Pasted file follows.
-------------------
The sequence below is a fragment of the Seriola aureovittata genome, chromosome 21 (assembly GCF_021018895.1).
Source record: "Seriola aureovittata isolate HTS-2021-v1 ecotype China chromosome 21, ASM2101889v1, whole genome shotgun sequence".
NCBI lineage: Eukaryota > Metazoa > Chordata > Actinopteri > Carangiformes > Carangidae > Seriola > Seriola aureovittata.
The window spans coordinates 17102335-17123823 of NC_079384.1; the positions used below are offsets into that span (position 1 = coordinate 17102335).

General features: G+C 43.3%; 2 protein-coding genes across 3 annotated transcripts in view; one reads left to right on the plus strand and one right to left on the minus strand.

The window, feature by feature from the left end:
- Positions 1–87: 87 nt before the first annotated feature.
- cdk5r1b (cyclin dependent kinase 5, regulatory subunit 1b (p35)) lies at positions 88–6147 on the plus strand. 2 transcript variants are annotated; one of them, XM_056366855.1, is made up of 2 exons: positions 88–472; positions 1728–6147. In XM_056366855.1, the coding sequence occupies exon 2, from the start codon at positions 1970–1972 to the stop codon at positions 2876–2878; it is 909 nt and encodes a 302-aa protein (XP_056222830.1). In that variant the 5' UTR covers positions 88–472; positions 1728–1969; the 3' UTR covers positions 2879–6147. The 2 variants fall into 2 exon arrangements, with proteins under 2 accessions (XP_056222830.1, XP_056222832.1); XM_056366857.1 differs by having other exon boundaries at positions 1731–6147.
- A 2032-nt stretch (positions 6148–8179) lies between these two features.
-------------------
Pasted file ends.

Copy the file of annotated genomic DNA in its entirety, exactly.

The sequence below is a fragment of the Seriola aureovittata genome, chromosome 21 (assembly GCF_021018895.1).
Source record: "Seriola aureovittata isolate HTS-2021-v1 ecotype China chromosome 21, ASM2101889v1, whole genome shotgun sequence".
NCBI lineage: Eukaryota > Metazoa > Chordata > Actinopteri > Carangiformes > Carangidae > Seriola > Seriola aureovittata.
The window spans coordinates 17102335-17123823 of NC_079384.1; the positions used below are offsets into that span (position 1 = coordinate 17102335).

General features: G+C 43.3%; 2 protein-coding genes across 3 annotated transcripts in view; one reads left to right on the plus strand and one right to left on the minus strand.

The window, feature by feature from the left end:
- Positions 1–87: 87 nt before the first annotated feature.
- cdk5r1b (cyclin dependent kinase 5, regulatory subunit 1b (p35)) lies at positions 88–6147 on the plus strand. 2 transcript variants are annotated; one of them, XM_056366855.1, is made up of 2 exons: positions 88–472; positions 1728–6147. In XM_056366855.1, the coding sequence occupies exon 2, from the start codon at positions 1970–1972 to the stop codon at positions 2876–2878; it is 909 nt and encodes a 302-aa protein (XP_056222830.1). In that variant the 5' UTR covers positions 88–472; positions 1728–1969; the 3' UTR covers positions 2879–6147. The 2 variants fall into 2 exon arrangements, with proteins under 2 accessions (XP_056222830.1, XP_056222832.1); XM_056366857.1 differs by having other exon boundaries at positions 1731–6147.
- A 2032-nt stretch (positions 6148–8179) lies between these two features.